“The library becomes a sanctuary for many of the patrons and our program helps them to feel safe again.”
“Citing a desire to address the needs of homeless and at-risk people using the library, Library Executive Director David Seleb said the move is to create a safe and welcoming environment for all library patrons.”
The Jeffersonville Township Public Library achieved one of the objectives outlined in “Vision 2025: A Strategic Plan to End Homelessness in Clark and Floyd Counties.”
The library’s Community Profiles database on its website, jefflibrary.org, now includes a list of social services in both counties that is readily accessible. It replaces a printed resource list the Center for Lay Ministries and possibly other organizations carried.
“I’m sure it was useful, but those things go out of date pretty quickly,” Libby Pollard, Library Director, said. “But with the Community Profiles database, we’re able to provide access to resources really to anybody that’s got an Internet connection. They don’t have to be a card holder.”
“We’re helping the communities by providing opportunities to the homeless through engagement.”
“The fight to make LGBT identities more widely accepted continues, and books are a great medium with which to do that. Which is why a new project to send LGBT-focused young adult books to libraries and shelters is such a great idea. Not only can it show kids everywhere that LGBT people are just people like everyone else, but it also give LGBT teens a chance to see themselves represented in literature, and that’s something everyone deserves.
The project, called Rainbow Boxes, is currently fundraising on Indiegogo, and was started by YA authors Cori McCarthy and Amy Rose Capetta. The project aims to donate a box of 15 books with LGBTQIA characters to one community library and one homeless shelter in every state in the country (40 percent of homeless teens identify as LGBT). That’s a total of 1,500 books!”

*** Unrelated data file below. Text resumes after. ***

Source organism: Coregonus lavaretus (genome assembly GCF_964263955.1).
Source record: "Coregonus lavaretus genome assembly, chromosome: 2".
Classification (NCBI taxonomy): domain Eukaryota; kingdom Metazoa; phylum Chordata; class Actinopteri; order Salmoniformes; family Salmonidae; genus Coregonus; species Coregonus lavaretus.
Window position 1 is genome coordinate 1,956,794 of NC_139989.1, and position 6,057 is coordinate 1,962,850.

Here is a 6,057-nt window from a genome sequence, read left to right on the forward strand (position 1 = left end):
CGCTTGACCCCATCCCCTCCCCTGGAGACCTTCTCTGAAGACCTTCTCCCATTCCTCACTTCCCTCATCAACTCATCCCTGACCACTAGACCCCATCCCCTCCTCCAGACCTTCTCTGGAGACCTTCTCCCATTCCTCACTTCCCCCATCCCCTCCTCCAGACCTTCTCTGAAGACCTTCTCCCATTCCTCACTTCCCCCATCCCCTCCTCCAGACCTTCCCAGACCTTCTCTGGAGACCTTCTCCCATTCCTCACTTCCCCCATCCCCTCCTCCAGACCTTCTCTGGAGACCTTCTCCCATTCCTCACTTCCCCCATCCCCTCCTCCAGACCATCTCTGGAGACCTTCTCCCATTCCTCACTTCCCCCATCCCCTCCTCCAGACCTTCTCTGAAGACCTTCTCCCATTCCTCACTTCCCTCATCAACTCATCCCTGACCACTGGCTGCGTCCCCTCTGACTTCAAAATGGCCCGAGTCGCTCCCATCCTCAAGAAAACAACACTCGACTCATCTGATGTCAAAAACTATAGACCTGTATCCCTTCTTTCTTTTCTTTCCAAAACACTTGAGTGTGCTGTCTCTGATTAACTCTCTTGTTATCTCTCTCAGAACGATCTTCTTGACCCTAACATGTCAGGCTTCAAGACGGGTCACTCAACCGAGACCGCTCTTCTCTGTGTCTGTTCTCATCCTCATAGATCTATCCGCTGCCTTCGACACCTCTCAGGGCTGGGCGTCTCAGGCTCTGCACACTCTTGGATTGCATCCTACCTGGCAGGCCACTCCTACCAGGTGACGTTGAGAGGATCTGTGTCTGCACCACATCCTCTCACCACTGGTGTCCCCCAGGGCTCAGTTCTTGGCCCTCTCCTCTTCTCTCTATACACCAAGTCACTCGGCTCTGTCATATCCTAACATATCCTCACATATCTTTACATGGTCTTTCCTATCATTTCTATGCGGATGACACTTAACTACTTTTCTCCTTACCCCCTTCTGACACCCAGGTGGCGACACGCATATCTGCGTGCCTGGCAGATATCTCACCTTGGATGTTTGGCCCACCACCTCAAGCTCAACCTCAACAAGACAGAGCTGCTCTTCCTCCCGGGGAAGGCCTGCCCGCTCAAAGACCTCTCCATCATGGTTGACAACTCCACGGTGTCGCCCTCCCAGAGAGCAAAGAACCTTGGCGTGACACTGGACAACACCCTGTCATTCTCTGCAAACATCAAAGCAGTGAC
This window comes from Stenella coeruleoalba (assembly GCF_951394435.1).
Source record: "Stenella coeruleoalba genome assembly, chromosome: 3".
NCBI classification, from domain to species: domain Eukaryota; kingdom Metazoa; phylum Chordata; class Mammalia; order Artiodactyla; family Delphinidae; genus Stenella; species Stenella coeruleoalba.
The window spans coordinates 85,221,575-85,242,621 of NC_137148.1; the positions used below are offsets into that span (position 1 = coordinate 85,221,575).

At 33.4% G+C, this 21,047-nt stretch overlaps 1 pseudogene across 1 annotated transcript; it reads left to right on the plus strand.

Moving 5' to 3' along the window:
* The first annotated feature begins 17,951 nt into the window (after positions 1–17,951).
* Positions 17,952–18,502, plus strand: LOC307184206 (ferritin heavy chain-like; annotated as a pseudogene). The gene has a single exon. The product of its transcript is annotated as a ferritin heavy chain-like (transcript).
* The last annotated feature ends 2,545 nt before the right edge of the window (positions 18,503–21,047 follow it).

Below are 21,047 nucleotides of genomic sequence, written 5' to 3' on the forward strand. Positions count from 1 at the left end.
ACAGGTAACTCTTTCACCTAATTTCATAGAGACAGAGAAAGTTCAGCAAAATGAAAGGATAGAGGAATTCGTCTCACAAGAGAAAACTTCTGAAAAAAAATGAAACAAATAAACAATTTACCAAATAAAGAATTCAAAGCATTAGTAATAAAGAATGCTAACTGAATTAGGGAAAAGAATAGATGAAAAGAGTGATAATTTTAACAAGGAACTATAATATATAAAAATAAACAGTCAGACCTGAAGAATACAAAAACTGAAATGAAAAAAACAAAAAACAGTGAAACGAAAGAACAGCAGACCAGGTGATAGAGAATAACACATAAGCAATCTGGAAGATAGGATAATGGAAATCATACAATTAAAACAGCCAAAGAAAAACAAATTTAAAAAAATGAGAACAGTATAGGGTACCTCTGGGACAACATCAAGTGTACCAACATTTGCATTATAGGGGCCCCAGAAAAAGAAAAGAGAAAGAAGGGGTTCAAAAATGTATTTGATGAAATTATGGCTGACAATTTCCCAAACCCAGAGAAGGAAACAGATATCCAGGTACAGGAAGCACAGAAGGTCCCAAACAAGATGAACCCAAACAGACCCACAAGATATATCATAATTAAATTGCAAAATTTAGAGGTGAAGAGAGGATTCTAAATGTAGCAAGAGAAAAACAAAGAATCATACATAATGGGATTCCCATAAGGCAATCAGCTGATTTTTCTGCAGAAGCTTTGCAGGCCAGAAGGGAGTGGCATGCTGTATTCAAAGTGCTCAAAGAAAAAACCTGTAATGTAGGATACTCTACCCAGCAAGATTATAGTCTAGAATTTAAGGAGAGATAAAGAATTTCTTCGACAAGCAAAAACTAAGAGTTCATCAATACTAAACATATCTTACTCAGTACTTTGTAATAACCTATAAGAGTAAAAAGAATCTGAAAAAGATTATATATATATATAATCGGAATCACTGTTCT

“Public libraries provide the homeless with a way to connect, and many homeless say that browsing the stacks and reading a book there eases a weary street-level perspective of life.”
“This project is part of a team effort by the city’s Education Department and its Department of Homeless Services, and will affect 20 shelters throughout the city. Each shelter will have its own library made up of donated books and other reading materials such as magazines.”
The BiblioTec program started as a partnership with Coffee Oasis to bring science and technology classes to homeless and at-risk youth in 2013 and 2014.
“They [homeless people] just need a chance to come in and do something for a couple of hours that isn’t survival-based,” said Rebecca Forth, founder of a new program she calls “Seen and Heard.”